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When talking to friends and industry associates about the ideas of “community” as relates to their businesses, I often hear “Yeah, that may work for a company like Apple, but it’ll never work for me”.

On one hand that’s completely correct – not all companies have (or should have) interest in working with the concepts of community. Can you really create community out of Hawiian Punch? Not likely.

But on the other hand, I usually laugh this answer off. Within mere minutes of hearing that, I can usually come up with at least 5 different community approaches for the particular business/product/concept being discussed. Sure, not all of them are winners, but the point is that there are things below the surface. We’re talking about the concept of getting consumers excited enough about your product to talk to people. Krispy Kreme is one of the best companies in the world at doing this, and they make pastry. Jones Soda has gotten people talking and sharing and working with the company, and they make a soft drink.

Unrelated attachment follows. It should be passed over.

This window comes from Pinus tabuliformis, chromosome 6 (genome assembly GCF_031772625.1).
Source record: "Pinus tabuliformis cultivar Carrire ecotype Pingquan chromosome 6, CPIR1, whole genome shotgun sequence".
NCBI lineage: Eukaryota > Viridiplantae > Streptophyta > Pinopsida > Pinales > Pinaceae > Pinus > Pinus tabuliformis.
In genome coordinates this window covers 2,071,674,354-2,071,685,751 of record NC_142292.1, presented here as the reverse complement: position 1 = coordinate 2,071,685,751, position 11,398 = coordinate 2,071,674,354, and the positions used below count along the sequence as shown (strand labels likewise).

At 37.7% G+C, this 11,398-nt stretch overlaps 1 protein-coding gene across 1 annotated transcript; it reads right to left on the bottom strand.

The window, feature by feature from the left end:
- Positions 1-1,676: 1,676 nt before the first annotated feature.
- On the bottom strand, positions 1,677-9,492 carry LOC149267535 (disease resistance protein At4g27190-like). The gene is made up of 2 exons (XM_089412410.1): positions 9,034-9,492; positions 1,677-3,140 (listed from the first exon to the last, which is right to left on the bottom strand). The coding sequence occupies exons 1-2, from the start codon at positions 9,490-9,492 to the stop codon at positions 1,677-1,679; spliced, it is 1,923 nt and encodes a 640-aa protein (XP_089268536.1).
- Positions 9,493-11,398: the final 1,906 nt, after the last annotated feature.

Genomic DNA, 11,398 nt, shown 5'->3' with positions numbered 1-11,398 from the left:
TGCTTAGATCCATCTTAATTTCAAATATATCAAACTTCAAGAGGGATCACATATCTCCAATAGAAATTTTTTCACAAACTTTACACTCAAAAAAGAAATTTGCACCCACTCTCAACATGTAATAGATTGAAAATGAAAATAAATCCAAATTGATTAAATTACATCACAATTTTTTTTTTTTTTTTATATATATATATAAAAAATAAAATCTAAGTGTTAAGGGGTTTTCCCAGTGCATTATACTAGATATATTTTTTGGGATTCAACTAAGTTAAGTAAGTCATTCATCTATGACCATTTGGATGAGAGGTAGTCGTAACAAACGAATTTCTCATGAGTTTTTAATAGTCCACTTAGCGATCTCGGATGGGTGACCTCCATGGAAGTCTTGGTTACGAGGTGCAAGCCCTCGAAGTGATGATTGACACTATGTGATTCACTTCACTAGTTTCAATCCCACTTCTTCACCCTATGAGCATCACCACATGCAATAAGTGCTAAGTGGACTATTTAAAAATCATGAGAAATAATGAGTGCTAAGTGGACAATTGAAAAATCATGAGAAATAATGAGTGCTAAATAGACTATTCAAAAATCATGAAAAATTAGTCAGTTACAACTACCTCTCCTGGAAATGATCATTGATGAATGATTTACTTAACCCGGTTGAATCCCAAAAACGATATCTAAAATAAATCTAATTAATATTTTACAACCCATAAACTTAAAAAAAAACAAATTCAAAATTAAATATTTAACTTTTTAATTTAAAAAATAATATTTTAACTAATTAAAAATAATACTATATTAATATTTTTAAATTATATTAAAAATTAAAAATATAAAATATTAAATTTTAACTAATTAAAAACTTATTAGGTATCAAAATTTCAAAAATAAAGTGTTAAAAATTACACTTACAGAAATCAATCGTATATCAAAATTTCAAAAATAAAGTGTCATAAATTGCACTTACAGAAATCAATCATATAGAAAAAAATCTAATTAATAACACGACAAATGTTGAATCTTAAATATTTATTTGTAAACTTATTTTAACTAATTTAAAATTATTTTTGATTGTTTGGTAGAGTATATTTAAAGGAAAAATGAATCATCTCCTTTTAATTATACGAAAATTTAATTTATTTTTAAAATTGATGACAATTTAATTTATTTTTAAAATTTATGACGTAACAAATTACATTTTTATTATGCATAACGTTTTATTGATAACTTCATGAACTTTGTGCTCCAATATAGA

And it’s important to look beyond the typical example: Apple. (Who in many ways is actually horrid to their fan communities, but a topic for another post).  As this article from Cult of Mac points out, there are others out there, and you’ve probably never heard of them.

Not that many years ago, these same marketers saying that community only applies to a small number of products/concepts are also the same ones saying that Web sites wouldn’t hold much marketing value for anyone but the most hardcore techie.